The Strategy Behind P&G’s Divestments

In a video on its website titled “Three Challenges Answered by Procter and Gamble’s Divestment Strategy,” Euromonitor International addresses the challenges Procter & Gamble (P&G) is seeing that will be helped by its plans to divest many of its current brands.

Ian Bell, global head of home care, tissue and hygiene research for Euromonitor, explains in the video, “So we could be seeing the divestment is the new acquisition—seeing companies like Procter & Gamble increasingly divesting a number of smaller brands from their portfolio. This is certainly necessary as companies look to rationalize, look to change business focus. But these divestments don’t come out without a certain amount of short-term pain. These brands, these business units need to be detangled and sold off from their parent group, but obviously companies like Procter & Gamble, like Unilever, think the short-term pain is worth the long-term gain, which they’ll benefit from.

“When you think about why it’s necessary—it’s necessary because the competitive environments change; their geographical focus is changing; and also the companies are looking to change probably their medium- to long-term strategic direction also,” Bell acknowledges.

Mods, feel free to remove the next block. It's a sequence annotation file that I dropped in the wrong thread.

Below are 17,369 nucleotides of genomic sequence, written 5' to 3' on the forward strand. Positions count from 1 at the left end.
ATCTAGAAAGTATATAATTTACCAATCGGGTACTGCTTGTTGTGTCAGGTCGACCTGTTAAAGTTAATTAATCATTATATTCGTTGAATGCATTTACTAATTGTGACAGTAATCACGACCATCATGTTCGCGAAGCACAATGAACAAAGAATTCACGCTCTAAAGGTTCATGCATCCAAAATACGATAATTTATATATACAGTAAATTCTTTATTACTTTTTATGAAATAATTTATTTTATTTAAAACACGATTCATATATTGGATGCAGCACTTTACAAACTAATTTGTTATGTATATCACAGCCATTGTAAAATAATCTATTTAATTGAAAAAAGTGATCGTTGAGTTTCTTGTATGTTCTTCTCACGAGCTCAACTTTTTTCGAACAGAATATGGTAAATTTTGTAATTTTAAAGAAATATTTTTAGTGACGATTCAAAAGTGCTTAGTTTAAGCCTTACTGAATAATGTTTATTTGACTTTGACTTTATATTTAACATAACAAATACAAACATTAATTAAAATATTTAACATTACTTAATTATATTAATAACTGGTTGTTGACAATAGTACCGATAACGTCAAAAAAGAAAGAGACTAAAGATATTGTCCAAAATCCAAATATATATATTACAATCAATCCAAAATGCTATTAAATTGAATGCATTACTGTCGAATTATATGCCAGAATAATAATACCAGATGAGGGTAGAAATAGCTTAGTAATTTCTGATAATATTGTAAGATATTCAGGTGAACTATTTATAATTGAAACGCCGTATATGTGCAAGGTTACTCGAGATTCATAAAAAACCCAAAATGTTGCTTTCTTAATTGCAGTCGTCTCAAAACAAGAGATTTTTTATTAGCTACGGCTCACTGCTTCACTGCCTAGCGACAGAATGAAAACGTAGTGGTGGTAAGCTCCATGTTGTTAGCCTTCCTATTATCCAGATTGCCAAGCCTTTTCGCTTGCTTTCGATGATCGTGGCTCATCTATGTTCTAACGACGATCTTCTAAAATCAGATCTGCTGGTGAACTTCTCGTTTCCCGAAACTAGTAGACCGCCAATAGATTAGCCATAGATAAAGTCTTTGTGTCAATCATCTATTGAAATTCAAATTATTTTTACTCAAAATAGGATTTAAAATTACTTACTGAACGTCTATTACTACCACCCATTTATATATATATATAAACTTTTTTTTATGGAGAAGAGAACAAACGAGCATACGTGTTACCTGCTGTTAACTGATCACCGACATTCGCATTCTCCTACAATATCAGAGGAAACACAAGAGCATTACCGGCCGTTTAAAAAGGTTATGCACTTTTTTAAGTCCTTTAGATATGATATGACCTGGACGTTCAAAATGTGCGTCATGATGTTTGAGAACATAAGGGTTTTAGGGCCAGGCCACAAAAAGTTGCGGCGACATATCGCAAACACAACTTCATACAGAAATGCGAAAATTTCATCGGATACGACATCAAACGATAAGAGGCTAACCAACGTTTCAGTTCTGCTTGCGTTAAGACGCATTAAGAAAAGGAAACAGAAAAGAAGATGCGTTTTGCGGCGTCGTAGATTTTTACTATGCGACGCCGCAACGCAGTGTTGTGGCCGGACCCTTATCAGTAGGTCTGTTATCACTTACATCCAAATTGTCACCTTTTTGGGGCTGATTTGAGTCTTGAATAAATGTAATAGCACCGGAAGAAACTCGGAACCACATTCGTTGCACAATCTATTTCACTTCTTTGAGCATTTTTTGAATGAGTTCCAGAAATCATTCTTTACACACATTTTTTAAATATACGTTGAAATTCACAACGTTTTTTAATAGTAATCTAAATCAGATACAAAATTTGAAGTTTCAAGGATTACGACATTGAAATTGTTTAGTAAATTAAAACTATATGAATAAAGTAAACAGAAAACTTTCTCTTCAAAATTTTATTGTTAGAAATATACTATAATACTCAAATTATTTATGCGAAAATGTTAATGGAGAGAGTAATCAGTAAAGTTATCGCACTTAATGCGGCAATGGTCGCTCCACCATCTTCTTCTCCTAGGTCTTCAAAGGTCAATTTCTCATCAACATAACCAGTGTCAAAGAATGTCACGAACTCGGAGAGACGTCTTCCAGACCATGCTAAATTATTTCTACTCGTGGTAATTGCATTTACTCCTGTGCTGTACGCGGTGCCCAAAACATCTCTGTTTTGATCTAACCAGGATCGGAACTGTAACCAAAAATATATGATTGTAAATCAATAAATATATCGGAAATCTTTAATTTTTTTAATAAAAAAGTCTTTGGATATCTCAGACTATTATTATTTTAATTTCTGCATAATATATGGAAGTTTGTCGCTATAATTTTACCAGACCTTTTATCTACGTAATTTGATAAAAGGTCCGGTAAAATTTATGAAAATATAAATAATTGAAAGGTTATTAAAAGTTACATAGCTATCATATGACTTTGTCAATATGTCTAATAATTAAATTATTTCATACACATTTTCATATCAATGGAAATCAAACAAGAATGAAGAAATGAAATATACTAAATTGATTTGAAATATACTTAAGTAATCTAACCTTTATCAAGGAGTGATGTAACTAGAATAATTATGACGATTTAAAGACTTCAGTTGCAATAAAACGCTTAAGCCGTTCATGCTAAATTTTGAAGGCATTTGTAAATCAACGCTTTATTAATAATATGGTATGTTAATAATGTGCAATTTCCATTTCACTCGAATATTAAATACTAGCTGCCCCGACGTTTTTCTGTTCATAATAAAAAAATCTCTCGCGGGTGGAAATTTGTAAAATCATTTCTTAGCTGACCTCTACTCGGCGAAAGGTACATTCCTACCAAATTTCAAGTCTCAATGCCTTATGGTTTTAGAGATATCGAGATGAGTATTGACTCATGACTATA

Turning to the specific case of P&G, Bell says, “Now if you think about Procter & Gamble specifically here, you’ll see that the rationalization for their brand portfolio really fits in well with what we see as a company mantra of efficiency, of innovation importantly here. So you look at innovation in many terms—‘innovation’ is probably overused in many cases; typically it relates to new product development. But we can see Procter & Gamble looking at [a] changing of human resources, changing of or rationalization of the distribution structure. It’s all, for them, it’s all innovation, and I think it changing [the] product portfolio and the divestment of brands can also be seen as another aspect of innovation in Procter & Gamble’s eyes.

“I think it’s very straightforward that meeting certain challenges for the company, which is trying to make the best of its position in developed markets, which are often quite saturated, focuses the mind on a smaller core group of brands. Also, how can they make the best of positions in developing markets like China, where in some key countries I think they’ve fallen by the wayside a little? And also we have the third issue, which is more stringent, more competitive local players moving into spheres that Procter & Gamble might have normally think [of] as their own. So how are they going to cope with these three key challenges? I think that rationalization of that portfolio will certainly help in this respect.

“Other manufacturers in the same area are also following similar policies, like Unilever, for example. While all the talk’s been of divestment, I still think there are one or two mega deals in the offing in the home care industry. But if we’re looking at big consumer products companies, still their key competency will be getting the right products—effective products, even inspiring products—in front of the consumers at the right price. And I can only say that more home care-focused companies will have the best opportunity of achieving this,” Bell concludes.

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